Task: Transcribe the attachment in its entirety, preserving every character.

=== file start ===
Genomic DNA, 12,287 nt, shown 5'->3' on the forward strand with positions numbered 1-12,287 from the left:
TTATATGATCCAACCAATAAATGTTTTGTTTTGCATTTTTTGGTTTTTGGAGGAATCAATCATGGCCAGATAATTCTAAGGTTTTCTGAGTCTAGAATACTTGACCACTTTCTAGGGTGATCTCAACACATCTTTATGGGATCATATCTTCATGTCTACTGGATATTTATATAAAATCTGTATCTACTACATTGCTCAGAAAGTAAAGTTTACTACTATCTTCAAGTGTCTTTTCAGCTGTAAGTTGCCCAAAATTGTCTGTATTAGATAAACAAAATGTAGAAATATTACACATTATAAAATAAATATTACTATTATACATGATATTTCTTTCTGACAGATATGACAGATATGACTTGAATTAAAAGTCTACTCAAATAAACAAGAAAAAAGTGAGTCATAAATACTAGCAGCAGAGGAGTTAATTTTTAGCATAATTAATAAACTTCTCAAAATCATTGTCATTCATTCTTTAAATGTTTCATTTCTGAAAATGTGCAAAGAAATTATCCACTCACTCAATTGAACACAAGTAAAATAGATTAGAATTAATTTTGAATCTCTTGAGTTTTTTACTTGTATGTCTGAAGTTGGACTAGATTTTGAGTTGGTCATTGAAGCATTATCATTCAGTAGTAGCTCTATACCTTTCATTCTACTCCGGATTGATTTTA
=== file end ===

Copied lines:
Genomic DNA, 12,287 nt, shown 5'->3' on the forward strand with positions numbered 1-12,287 from the left:
TTATATGATCCAACCAATAAATGTTTTGTTTTGCATTTTTTGGTTTTTGGAGGAATCAATCATGGCCAGATAATTCTAAGGTTTTCTGAGTCTAGAATACTTGACCACTTTCTAGGGTGATCTCAACACATCTTTATGGGATCATATCTTCATGTCTACTGGATATTTATATAAAATCTGTATCTACTACATTGCTCAGAAAGTAAAGTTTACTACTATCTTCAAGTGTCTTTTCAGCTGTAAGTTGCCCAAAATTGTCTGTATTAGATAAACAAAATGTAGAAATATTACACATTATAAAATAAATATTACTATTATACATGATATTTCTTTCTGACAGATATGACAGATATGACTTGAATTAAAAGTCTACTCAAATAAACAAGAAAAAAGTGAGTCATAAATACTAGCAGCAGAGGAGTTAATTTTTAGCATAATTAATAAACTTCTCAAAATCATTGTCATTCATTCTTTAAATGTTTCATTTCTGAAAATGTGCAAAGAAATTATCCACTCACTCAATTGAACACAAGTAAAATAGATTAGAATTAATTTTGAATCTCTTGAGTTTTTTACTTGTATGTCTGAAGTTGGACTAGATTTTGAGTTGGTCATTGAAGCATTATCATTCAGTAGTAGCTCTATACCTTTCATTCTACTCCGGATTGATTTTA